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A Performance Moves Simon Cowell to Tears and Awards Singer Nightbirde a Golden Buzzer

A Performance Moves Simon Cowell to Tears and Awards Singer Nightbirde a Golden Buzzer

A Beautiful Performance by Cancer-Stricken Singer Moves Notoriously Tough Judge Simon Cowell

'America's Got Talent' showcases not only the incredible talent of American performers but also their incredible life stories. People come from all walks of life, face all kinds of struggles, and they bring the entirety of their experience to the stage for a chance to shine.

This past Tuesday, the show welcomed a 30-year old woman named Jane from Zanesville, Ohio, who sings under the stage name Nightbirde. She performed her original song "It's Okay", which tells the story of her battle with cancer.

 

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"Last time I checked, I had some cancer in my lungs, spine and my liver," she told judges Cowell, Heidi Klum, Sofia Vergara and Howie Mandel. "It's important that everyone knows I'm so much more than the bad things that happened to me."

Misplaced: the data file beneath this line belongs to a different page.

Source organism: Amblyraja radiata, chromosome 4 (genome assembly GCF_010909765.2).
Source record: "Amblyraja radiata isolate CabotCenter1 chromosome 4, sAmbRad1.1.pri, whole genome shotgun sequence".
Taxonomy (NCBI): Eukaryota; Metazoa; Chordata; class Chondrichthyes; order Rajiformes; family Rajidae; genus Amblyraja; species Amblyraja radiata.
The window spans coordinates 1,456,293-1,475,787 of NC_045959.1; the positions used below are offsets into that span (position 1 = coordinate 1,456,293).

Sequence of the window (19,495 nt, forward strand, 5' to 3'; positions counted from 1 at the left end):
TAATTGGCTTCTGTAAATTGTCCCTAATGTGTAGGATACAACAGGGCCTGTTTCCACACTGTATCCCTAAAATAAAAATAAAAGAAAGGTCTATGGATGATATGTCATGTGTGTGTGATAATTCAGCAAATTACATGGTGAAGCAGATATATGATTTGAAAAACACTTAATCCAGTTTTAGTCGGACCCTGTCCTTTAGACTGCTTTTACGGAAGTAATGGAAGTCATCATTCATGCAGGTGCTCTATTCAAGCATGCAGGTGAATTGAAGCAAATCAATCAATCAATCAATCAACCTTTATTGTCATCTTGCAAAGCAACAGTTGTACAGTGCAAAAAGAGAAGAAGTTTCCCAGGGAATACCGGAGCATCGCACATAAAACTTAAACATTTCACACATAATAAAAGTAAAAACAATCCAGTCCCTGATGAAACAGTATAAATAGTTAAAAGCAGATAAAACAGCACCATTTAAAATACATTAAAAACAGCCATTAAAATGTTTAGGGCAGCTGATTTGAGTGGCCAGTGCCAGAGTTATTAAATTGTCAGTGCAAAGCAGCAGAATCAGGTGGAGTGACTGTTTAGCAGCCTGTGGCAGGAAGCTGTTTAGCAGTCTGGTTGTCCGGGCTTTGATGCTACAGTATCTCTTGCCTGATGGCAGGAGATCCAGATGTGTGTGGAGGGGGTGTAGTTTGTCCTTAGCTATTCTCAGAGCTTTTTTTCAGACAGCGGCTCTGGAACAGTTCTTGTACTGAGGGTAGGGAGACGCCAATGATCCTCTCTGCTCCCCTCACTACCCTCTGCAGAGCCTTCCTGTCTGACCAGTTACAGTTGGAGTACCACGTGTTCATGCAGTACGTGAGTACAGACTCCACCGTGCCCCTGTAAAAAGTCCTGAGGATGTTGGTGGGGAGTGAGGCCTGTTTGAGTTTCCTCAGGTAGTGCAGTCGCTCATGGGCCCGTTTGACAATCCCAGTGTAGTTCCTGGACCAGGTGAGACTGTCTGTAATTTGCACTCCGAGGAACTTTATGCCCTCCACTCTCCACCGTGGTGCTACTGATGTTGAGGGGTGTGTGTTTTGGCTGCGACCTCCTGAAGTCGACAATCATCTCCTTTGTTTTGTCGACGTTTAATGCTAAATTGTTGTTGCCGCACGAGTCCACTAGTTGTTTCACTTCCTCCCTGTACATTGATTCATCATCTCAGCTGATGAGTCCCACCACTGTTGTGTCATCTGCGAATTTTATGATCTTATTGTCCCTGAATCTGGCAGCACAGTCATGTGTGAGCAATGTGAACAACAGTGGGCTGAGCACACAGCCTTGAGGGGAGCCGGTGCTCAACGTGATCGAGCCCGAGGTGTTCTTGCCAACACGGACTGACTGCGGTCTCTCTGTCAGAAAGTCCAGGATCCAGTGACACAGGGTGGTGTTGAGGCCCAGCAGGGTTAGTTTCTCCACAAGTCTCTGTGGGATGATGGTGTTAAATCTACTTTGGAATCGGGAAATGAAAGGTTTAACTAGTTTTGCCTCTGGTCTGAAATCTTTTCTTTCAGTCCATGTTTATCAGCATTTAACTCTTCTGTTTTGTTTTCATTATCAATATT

"I pushed my Golden Buzzer for Nightbirde because everything about her audition was really special. Her voice was absolutely stunning and performing her original song 'It's OK' after she told us what she was going through with her cancer, it really moved me. This was a very, very special moment," Simon Cowell said to People Magazine.

"I was absolutely mesmerized. Every year we meet the most extraordinary people on this show. She's an amazing person with an incredible talent and she's truly an inspiration," Cowell continues.

"When singers come on, I think about authenticity. When you feel it, it moves you. That felt like the most authentic thing I have heard this season," Mandel, 65, told Nightbirde after her audition.

"I totally agree with what Howie said about authenticity. There was something about that song after the way you, almost, casually told us what you're going through," Cowell said as Vergara, 48, called Nightbirde's performance "powerful [and] heartfelt"

At the end of her performance, after the golden confetti rained down on her, she said, "I have a two percent chance of survival but two percent is not zero percent. Two percent is something and I wish people knew how amazing it is."

 



 

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